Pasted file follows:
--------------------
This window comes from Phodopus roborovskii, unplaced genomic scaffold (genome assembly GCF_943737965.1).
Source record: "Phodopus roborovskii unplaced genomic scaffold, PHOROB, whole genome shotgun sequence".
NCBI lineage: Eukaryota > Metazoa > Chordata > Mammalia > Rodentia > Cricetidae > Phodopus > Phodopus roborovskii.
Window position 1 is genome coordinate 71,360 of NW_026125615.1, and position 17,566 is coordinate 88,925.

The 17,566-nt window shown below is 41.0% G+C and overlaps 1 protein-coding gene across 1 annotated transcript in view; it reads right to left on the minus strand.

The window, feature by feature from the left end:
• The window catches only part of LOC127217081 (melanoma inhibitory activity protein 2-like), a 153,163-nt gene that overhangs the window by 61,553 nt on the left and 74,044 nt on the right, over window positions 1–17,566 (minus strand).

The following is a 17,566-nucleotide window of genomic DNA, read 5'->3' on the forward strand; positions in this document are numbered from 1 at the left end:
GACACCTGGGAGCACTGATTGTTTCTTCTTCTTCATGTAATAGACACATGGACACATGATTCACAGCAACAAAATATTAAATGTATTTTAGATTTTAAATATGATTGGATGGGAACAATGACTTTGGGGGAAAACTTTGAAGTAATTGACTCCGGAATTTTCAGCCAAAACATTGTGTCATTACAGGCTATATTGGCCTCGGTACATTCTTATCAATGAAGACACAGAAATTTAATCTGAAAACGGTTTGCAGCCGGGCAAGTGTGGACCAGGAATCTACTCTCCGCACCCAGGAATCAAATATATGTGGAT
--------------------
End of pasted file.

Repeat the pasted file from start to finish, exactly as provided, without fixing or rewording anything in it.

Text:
This window comes from Phodopus roborovskii, unplaced genomic scaffold (genome assembly GCF_943737965.1).
Source record: "Phodopus roborovskii unplaced genomic scaffold, PHOROB, whole genome shotgun sequence".
NCBI lineage: Eukaryota > Metazoa > Chordata > Mammalia > Rodentia > Cricetidae > Phodopus > Phodopus roborovskii.
Window position 1 is genome coordinate 71,360 of NW_026125615.1, and position 17,566 is coordinate 88,925.

The 17,566-nt window shown below is 41.0% G+C and overlaps 1 protein-coding gene across 1 annotated transcript in view; it reads right to left on the minus strand.

The window, feature by feature from the left end:
• The window catches only part of LOC127217081 (melanoma inhibitory activity protein 2-like), a 153,163-nt gene that overhangs the window by 61,553 nt on the left and 74,044 nt on the right, over window positions 1–17,566 (minus strand).

The following is a 17,566-nucleotide window of genomic DNA, read 5'->3' on the forward strand; positions in this document are numbered from 1 at the left end:
GACACCTGGGAGCACTGATTGTTTCTTCTTCTTCATGTAATAGACACATGGACACATGATTCACAGCAACAAAATATTAAATGTATTTTAGATTTTAAATATGATTGGATGGGAACAATGACTTTGGGGGAAAACTTTGAAGTAATTGACTCCGGAATTTTCAGCCAAAACATTGTGTCATTACAGGCTATATTGGCCTCGGTACATTCTTATCAATGAAGACACAGAAATTTAATCTGAAAACGGTTTGCAGCCGGGCAAGTGTGGACCAGGAATCTACTCTCCGCACCCAGGAATCAAATATATGTGGAT